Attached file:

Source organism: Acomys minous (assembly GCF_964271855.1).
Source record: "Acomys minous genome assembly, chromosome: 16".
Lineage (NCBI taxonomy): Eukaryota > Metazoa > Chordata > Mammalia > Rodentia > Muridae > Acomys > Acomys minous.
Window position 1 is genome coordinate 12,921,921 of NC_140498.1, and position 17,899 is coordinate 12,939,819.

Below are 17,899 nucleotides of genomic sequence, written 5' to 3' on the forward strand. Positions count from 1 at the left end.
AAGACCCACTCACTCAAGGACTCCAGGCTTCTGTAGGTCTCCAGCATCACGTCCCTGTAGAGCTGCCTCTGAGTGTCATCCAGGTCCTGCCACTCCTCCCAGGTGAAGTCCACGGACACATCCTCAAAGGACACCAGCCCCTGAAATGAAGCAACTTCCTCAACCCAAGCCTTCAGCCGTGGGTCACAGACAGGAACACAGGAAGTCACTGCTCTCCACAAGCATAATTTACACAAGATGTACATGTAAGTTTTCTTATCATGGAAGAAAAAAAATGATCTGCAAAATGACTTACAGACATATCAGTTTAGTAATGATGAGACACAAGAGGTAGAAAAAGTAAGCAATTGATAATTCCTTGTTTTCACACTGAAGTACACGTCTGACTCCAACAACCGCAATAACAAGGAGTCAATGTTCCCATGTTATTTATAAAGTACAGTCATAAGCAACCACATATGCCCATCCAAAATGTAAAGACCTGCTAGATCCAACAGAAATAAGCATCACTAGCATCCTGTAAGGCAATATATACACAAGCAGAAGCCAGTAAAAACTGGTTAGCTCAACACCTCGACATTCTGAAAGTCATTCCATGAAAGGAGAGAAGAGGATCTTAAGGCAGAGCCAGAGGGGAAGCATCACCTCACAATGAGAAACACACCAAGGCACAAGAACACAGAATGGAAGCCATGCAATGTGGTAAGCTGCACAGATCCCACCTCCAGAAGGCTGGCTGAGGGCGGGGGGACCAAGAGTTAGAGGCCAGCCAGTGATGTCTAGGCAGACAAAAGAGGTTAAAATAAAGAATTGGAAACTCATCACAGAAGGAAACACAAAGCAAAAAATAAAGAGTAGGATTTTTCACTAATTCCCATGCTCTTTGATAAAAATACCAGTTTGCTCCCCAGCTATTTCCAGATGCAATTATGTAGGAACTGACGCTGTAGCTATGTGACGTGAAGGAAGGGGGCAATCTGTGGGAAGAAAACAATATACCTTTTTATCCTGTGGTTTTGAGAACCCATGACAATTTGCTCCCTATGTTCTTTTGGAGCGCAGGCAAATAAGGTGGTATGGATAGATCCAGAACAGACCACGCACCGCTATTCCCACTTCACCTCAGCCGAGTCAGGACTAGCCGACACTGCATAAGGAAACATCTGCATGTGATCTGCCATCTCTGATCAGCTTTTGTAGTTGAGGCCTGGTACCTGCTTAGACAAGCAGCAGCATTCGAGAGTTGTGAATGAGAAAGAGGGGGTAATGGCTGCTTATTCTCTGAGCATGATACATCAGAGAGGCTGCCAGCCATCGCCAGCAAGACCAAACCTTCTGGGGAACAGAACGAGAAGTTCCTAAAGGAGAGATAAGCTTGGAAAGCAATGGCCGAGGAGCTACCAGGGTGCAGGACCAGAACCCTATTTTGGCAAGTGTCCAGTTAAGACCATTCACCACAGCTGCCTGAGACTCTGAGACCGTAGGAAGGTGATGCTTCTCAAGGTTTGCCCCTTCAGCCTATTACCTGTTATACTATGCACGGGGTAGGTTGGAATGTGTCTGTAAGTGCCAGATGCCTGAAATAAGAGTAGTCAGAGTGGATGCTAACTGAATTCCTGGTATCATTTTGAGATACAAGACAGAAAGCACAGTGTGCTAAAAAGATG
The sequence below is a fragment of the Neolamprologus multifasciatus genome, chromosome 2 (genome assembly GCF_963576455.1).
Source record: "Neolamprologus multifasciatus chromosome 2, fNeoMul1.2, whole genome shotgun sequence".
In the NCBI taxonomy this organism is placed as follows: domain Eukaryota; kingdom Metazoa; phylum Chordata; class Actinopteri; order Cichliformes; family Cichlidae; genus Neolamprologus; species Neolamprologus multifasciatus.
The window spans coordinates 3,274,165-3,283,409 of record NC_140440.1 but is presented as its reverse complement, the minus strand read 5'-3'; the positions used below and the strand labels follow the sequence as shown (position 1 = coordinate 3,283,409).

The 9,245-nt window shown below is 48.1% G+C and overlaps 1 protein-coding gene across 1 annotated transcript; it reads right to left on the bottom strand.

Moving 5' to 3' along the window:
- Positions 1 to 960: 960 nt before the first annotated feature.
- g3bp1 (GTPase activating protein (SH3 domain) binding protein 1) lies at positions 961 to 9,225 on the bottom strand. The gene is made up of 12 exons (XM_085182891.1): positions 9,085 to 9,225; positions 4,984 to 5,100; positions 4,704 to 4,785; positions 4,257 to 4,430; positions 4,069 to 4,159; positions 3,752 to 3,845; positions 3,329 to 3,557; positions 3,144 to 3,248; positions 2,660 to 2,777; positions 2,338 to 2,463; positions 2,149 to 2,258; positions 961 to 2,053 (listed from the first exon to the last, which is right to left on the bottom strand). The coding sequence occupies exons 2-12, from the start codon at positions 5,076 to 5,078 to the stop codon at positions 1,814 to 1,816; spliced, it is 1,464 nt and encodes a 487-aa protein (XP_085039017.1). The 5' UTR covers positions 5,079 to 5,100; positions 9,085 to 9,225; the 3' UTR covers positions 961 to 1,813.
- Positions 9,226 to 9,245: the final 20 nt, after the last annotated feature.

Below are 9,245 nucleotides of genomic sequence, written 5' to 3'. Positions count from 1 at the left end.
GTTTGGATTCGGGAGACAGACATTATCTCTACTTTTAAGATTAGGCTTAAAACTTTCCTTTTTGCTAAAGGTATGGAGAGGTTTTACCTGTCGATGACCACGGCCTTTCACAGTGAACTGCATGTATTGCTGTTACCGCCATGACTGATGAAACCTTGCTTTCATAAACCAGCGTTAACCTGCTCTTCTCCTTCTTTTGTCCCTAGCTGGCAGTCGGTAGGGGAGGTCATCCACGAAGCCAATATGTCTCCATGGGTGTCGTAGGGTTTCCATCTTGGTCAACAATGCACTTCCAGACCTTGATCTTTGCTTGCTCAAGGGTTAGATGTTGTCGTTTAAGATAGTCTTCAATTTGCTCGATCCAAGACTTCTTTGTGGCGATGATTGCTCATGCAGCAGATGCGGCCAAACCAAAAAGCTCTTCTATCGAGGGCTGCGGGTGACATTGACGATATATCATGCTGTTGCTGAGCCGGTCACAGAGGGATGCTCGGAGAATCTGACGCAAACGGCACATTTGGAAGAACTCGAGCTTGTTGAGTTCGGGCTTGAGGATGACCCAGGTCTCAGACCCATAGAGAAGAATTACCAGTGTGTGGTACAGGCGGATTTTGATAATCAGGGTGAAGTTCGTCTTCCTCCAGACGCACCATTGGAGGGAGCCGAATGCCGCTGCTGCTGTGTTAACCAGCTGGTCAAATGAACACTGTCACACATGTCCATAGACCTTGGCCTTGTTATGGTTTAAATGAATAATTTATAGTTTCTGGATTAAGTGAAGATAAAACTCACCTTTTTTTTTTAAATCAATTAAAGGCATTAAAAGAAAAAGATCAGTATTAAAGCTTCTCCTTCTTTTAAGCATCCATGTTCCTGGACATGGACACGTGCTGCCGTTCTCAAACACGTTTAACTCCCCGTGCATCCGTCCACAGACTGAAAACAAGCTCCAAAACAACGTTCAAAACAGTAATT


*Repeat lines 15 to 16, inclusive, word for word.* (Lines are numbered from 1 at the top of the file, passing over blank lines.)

- Positions 9,226 to 9,245: the final 20 nt, after the last annotated feature.

Below are 9,245 nucleotides of genomic sequence, written 5' to 3'. Positions count from 1 at the left end.